A new book from Tom Palmer, one of our most talented writers of children's historical fiction, is always something to relish. We are especially thrilled that, in the run up to the publication of his brilliant new novel, Angel of Grasmere, Tom is joining LR4K as our Guest Editor. 

Amy McKay, our editorial expert, believes Angel of Grasmere is "sure to become a firm favourite, this is a skilful and engrossing tale of wartime rural life. The third in Palmer’s much loved World War Two Lakeland series, and possibly the best yet. Full of heart, wisdom and kindness, this is a book that young readers will adore. Published by Barrington Stoke, the accessible format with cream pages and dyslexia-friendly font opens up Tarn’s world to struggling and non-traditional readers. Whilst the powerful storytelling never condescends, instead offering a full and heartfelt story alive with vibrant characters."

Tom is the author of over sixty children’s books including the 6 award-winning WWII fiction titles published by Barrington Stoke, and the sporty series Football Academy, Foul Play, The Squad and Rugby Academy

Tom is a passionate advocate for the importance of reading for pleasure and in 2019 was awarded the National Literacy Trust's Ruth Rendell Award in recognition of his significant contribution to literacy work in the UK. A firm favourite with teachers and librarians, Tom's fiction is a popular choice for a classroom read where his stories bring history vividly to life.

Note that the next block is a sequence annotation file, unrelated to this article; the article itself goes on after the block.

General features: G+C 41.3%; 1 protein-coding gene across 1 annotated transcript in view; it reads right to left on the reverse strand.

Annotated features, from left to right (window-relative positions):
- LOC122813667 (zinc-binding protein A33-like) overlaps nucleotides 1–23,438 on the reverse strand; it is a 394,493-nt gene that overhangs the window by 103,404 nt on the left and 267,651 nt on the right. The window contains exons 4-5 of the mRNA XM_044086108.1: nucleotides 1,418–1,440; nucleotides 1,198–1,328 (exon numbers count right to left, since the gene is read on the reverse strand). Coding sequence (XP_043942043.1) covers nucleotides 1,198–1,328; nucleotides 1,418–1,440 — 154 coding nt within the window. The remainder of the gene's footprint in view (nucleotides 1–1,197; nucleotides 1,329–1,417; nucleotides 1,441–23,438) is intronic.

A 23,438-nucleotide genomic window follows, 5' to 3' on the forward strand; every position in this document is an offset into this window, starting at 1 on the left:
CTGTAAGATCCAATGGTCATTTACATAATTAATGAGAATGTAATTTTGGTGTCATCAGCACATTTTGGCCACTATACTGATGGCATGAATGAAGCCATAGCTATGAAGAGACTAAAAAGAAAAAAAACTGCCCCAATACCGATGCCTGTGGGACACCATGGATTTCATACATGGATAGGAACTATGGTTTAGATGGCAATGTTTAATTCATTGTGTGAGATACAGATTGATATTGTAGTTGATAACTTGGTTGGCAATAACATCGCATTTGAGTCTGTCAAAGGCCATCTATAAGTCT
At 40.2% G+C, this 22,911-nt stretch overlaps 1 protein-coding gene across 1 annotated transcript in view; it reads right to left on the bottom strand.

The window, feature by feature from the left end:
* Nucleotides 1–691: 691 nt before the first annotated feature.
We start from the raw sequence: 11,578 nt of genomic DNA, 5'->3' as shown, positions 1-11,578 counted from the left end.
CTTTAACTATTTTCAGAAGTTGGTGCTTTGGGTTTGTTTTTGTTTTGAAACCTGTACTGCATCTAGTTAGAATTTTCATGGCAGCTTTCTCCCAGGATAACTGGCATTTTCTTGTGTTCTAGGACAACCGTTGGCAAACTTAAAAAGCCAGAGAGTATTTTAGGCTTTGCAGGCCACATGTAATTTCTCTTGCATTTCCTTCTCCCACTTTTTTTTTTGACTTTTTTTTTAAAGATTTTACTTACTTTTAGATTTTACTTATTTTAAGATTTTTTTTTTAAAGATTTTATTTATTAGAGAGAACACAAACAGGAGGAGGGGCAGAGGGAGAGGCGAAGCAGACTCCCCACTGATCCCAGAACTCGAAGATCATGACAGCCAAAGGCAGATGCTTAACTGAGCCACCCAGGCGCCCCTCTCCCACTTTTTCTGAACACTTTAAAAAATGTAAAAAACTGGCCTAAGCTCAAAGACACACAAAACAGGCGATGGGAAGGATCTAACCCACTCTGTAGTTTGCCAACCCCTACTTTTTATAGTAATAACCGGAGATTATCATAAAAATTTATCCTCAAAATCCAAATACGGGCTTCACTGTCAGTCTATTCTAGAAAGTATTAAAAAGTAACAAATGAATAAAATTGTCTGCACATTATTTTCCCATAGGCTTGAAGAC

We are delighted to welcome multi-award winning Tom Palmer as our Guest Editor for May.

Hello, I am Tom.

I am a children’s author. And I am more than happy to be this month’s guest editor for LoveReading4Kids, one of the great gateways for children looking to find a great read. (If you read to the end of this introduction, you’ll see why I am so happy to be asked to do this.)

Anyway… welcome! Here, you will find an interview with me about my new book, Angel of Grasmere. Also, you’ll learn what my Book of the Month is, and you’ll get to peruse a list of my five favourite children’s books of all time.

I love children’s books now that I am an adult. But when I was a child I didn’t like reading any sort of books. I didn’t know what was out there and if it was any good. If only there had been a website like this then. If only there had been websites…

That’s why I am proud to be guest editor of LoveReading4Kids. Very proud.

I hope it helps you find your next read. And – for the record and to give them the praise they deserve – the other great gateway, conduit or whatever metaphor you want to use for children finding books to read is LIBRARIANS. But you knew that.

Thanks and happy reading.

Tom Palmer

Q. Angel of Grasmere demonstrates the huge impact war has on the lives of young people with Tarn, Peter and Eric at the centre of the book losing their dreams and innocence. What do you hope young readers will learn from this story?

A. Definitely to understand our past. Also, to understand the impact wars in the past have had on civilians as well as the combatants. Especially children. But – in writing and reading about wars long ago – we can’t ignore the wars going on right now and the terrible impact they have on children. I like to think that if we read about the impact of war in the past, it will help us to think about it more deeply and we’re more likely to try to do something to help. Now.